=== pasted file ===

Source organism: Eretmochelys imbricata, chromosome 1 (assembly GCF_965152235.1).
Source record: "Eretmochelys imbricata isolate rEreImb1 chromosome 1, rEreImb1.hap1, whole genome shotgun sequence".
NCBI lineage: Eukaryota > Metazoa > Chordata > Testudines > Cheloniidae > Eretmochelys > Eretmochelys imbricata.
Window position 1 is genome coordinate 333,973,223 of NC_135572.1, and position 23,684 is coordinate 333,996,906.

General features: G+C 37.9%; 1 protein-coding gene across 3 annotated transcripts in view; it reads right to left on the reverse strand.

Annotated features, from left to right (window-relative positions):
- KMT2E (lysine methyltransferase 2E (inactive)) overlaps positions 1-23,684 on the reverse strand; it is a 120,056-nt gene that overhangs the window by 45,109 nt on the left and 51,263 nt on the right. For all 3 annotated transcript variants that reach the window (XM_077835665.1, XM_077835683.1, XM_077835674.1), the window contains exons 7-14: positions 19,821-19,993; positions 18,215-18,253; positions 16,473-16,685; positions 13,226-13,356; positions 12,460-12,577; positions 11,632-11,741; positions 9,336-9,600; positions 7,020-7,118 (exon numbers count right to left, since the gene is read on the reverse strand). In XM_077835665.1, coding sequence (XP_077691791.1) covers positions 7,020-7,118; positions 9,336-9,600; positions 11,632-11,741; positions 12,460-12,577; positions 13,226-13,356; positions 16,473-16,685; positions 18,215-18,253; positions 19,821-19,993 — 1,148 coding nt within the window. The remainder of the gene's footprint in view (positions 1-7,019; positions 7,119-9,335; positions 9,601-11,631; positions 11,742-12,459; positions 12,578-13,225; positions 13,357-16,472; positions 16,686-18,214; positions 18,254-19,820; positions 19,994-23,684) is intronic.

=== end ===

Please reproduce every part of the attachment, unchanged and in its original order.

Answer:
Source organism: Eretmochelys imbricata, chromosome 1 (assembly GCF_965152235.1).
Source record: "Eretmochelys imbricata isolate rEreImb1 chromosome 1, rEreImb1.hap1, whole genome shotgun sequence".
NCBI lineage: Eukaryota > Metazoa > Chordata > Testudines > Cheloniidae > Eretmochelys > Eretmochelys imbricata.
Window position 1 is genome coordinate 333,973,223 of NC_135572.1, and position 23,684 is coordinate 333,996,906.

General features: G+C 37.9%; 1 protein-coding gene across 3 annotated transcripts in view; it reads right to left on the reverse strand.

Annotated features, from left to right (window-relative positions):
- KMT2E (lysine methyltransferase 2E (inactive)) overlaps positions 1-23,684 on the reverse strand; it is a 120,056-nt gene that overhangs the window by 45,109 nt on the left and 51,263 nt on the right. For all 3 annotated transcript variants that reach the window (XM_077835665.1, XM_077835683.1, XM_077835674.1), the window contains exons 7-14: positions 19,821-19,993; positions 18,215-18,253; positions 16,473-16,685; positions 13,226-13,356; positions 12,460-12,577; positions 11,632-11,741; positions 9,336-9,600; positions 7,020-7,118 (exon numbers count right to left, since the gene is read on the reverse strand). In XM_077835665.1, coding sequence (XP_077691791.1) covers positions 7,020-7,118; positions 9,336-9,600; positions 11,632-11,741; positions 12,460-12,577; positions 13,226-13,356; positions 16,473-16,685; positions 18,215-18,253; positions 19,821-19,993 — 1,148 coding nt within the window. The remainder of the gene's footprint in view (positions 1-7,019; positions 7,119-9,335; positions 9,601-11,631; positions 11,742-12,459; positions 12,578-13,225; positions 13,357-16,472; positions 16,686-18,214; positions 18,254-19,820; positions 19,994-23,684) is intronic.